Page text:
The creative industries have been recognised as a major and growing driver of the economy; an UNCTAD report estimated the UK creative share at a Gross Added Value of 5,8%. 


  1. Cities: territorial creative hot spots.

Town centres are likely to continue to lose shops as we do ever more shopping online. Developing street art and community arts provides new ways to fill those spaces and create activity, connection and experience. The resulting transformation of spaces can in turn spark economic revival.


Western European countries do recognize the importance of the creative industry; Investments in innovation have remained constant or increased.  There is, however, little hard data globally regarding the return on investment from stimulating creativity and art.  Art and creativity are often seen as non-essential but are in fact critical for growth in activities such as innovation, urban renewal, and the vitality of the human being (health).


By 2030, 60 % of the world will live in cities (WHO Urban Population Growth).  The competition among cities will be intense – a strong city brand is a potent weapon to maximise the visibility of a city's qualities and allow it to differentiate itself from competitors.  As an illustration of this, see the ‘Cit/ID’ Project ( for examples of strong visual brand logo designs for cities around the world.  Being branded a capital of culture and leisure provides visibility, propelling a city into competition for residents, business relocation, tourism and international events.


Cities will sponsor networks of creators organising 24-hour non-stop marathons of innovative projects; such events could include live-streamed brainstorming sessions, free access to an inspiration-database, and multimedia presentations. 


Successful and competitive cities will be incubators of 3D innovation spaces and creativity labs, all centred in or near a metropolitan region that supports transverse, multidisciplinary flows of ideas, aesthetic output, and design and innovation connectivity.


  1. Future ‘currencies’

In the future, the valued ‘currency’ will be less about hard cash and more about other intrinsic rewards embedded in goods and services, such as trust and authenticity.  The future creative economy might be more about making content available and crowd-financing creativity through direct relationships with audiences and the creative community.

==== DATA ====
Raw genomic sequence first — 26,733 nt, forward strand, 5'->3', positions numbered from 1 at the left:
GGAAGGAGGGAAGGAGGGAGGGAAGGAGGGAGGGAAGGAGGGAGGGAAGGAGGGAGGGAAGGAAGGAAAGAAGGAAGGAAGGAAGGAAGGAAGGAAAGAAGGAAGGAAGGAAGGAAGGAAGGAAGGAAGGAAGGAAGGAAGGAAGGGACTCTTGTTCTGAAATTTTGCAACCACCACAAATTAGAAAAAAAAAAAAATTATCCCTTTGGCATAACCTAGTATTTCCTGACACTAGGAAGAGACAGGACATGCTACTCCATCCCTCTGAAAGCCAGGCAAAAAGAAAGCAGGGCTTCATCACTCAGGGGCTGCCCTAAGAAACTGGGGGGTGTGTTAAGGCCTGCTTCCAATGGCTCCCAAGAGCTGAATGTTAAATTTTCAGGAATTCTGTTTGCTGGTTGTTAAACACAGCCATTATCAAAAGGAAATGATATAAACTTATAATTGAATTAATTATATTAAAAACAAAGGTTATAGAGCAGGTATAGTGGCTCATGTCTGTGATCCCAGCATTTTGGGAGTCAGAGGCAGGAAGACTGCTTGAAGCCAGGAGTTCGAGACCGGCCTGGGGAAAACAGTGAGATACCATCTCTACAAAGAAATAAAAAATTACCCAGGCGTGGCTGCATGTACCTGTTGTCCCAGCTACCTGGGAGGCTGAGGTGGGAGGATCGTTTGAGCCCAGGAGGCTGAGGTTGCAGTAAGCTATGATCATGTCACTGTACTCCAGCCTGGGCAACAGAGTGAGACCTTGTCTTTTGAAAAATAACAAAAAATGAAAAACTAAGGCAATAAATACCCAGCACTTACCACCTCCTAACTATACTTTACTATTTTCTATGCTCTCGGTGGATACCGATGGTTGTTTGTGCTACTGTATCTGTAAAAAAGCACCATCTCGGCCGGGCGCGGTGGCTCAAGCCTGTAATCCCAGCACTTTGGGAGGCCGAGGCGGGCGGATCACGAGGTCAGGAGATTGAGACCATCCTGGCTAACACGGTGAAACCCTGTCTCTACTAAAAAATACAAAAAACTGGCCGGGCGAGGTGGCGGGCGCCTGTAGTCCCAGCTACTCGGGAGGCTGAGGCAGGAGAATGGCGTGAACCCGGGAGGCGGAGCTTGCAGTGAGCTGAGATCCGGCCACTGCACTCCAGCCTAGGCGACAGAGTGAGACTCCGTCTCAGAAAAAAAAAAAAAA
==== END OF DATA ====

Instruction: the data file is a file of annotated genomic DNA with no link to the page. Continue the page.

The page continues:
1. Change in values:

New values and legislation focussed on source trustworthiness and authenticity will be established.



Potential implications:

1) Growth spurt for creativity and crowdsourcing

Through a growing variety of new media for art production and distribution, we can create an extraordinary degree of new connections from which creative ideas could emerge.  But to what extent can crowds can create unique value and not just media overload?


2) Co-creation

More and more customers will be extensively involved in co-creating innovations and in product development.  This will also be true of art.  There will still be a role for individual genius, and we need to explore further the domains in which individuals can excel and where their ideas may need protection in order for them to excel. How will IP laws in future balance the rights of the originating thinker / designer / creator with the ability of audience participants to create new value by transforming an existing work of art?


3) Value creation

For companies the value creation may be less money oriented and more focussed on trust, branding, added value, and consumer relevance.  New currencies may denominate in trust of the source, and in authenticity of the artifact.


4) Unexplored areas

Since art and creativity offer new forms of economic development and industry they will increasingly offer alternatives for growth and development at a social level, and at the individual level may offer bulwarks against loneliness, new forms of psychological therapy, or psychological prophylactics against diseases.